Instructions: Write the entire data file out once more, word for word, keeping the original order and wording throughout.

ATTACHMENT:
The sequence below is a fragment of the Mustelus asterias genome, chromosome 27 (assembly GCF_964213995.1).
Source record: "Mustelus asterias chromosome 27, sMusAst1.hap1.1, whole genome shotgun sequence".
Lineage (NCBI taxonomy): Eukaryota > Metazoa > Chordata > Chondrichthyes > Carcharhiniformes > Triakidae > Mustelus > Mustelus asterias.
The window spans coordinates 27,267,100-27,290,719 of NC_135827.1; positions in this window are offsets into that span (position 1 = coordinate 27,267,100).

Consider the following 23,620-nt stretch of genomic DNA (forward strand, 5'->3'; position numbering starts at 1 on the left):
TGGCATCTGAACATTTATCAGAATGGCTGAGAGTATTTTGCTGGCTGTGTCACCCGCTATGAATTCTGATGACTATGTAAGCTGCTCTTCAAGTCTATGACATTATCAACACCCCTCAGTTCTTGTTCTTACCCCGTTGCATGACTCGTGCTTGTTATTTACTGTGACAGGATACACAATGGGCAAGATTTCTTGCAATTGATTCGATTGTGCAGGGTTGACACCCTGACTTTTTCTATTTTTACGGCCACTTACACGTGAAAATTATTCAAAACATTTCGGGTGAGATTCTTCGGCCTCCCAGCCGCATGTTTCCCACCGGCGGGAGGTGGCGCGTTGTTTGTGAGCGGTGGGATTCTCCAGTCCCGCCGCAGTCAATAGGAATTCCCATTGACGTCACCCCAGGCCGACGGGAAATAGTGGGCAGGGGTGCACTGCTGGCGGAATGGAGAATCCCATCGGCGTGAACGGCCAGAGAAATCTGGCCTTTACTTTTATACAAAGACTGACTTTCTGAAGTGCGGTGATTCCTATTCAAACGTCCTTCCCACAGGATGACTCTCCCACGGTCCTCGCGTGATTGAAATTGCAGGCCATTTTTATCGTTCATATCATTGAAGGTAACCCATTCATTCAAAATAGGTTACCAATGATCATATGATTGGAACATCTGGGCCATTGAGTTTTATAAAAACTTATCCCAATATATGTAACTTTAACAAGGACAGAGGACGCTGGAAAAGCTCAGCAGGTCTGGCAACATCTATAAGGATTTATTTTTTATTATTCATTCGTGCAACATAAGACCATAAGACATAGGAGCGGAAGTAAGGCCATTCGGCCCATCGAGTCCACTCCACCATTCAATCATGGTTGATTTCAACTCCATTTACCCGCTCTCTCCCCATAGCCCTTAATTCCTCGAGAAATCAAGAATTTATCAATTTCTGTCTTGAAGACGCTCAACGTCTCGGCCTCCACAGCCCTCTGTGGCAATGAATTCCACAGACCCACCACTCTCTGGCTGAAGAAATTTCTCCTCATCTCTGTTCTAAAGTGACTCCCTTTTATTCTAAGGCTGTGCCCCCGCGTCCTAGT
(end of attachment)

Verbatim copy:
The sequence below is a fragment of the Mustelus asterias genome, chromosome 27 (assembly GCF_964213995.1).
Source record: "Mustelus asterias chromosome 27, sMusAst1.hap1.1, whole genome shotgun sequence".
Lineage (NCBI taxonomy): Eukaryota > Metazoa > Chordata > Chondrichthyes > Carcharhiniformes > Triakidae > Mustelus > Mustelus asterias.
The window spans coordinates 27,267,100-27,290,719 of NC_135827.1; positions in this window are offsets into that span (position 1 = coordinate 27,267,100).

Consider the following 23,620-nt stretch of genomic DNA (forward strand, 5'->3'; position numbering starts at 1 on the left):
TGGCATCTGAACATTTATCAGAATGGCTGAGAGTATTTTGCTGGCTGTGTCACCCGCTATGAATTCTGATGACTATGTAAGCTGCTCTTCAAGTCTATGACATTATCAACACCCCTCAGTTCTTGTTCTTACCCCGTTGCATGACTCGTGCTTGTTATTTACTGTGACAGGATACACAATGGGCAAGATTTCTTGCAATTGATTCGATTGTGCAGGGTTGACACCCTGACTTTTTCTATTTTTACGGCCACTTACACGTGAAAATTATTCAAAACATTTCGGGTGAGATTCTTCGGCCTCCCAGCCGCATGTTTCCCACCGGCGGGAGGTGGCGCGTTGTTTGTGAGCGGTGGGATTCTCCAGTCCCGCCGCAGTCAATAGGAATTCCCATTGACGTCACCCCAGGCCGACGGGAAATAGTGGGCAGGGGTGCACTGCTGGCGGAATGGAGAATCCCATCGGCGTGAACGGCCAGAGAAATCTGGCCTTTACTTTTATACAAAGACTGACTTTCTGAAGTGCGGTGATTCCTATTCAAACGTCCTTCCCACAGGATGACTCTCCCACGGTCCTCGCGTGATTGAAATTGCAGGCCATTTTTATCGTTCATATCATTGAAGGTAACCCATTCATTCAAAATAGGTTACCAATGATCATATGATTGGAACATCTGGGCCATTGAGTTTTATAAAAACTTATCCCAATATATGTAACTTTAACAAGGACAGAGGACGCTGGAAAAGCTCAGCAGGTCTGGCAACATCTATAAGGATTTATTTTTTATTATTCATTCGTGCAACATAAGACCATAAGACATAGGAGCGGAAGTAAGGCCATTCGGCCCATCGAGTCCACTCCACCATTCAATCATGGTTGATTTCAACTCCATTTACCCGCTCTCTCCCCATAGCCCTTAATTCCTCGAGAAATCAAGAATTTATCAATTTCTGTCTTGAAGACGCTCAACGTCTCGGCCTCCACAGCCCTCTGTGGCAATGAATTCCACAGACCCACCACTCTCTGGCTGAAGAAATTTCTCCTCATCTCTGTTCTAAAGTGACTCCCTTTTATTCTAAGGCTGTGCCCCCGCGTCCTAGT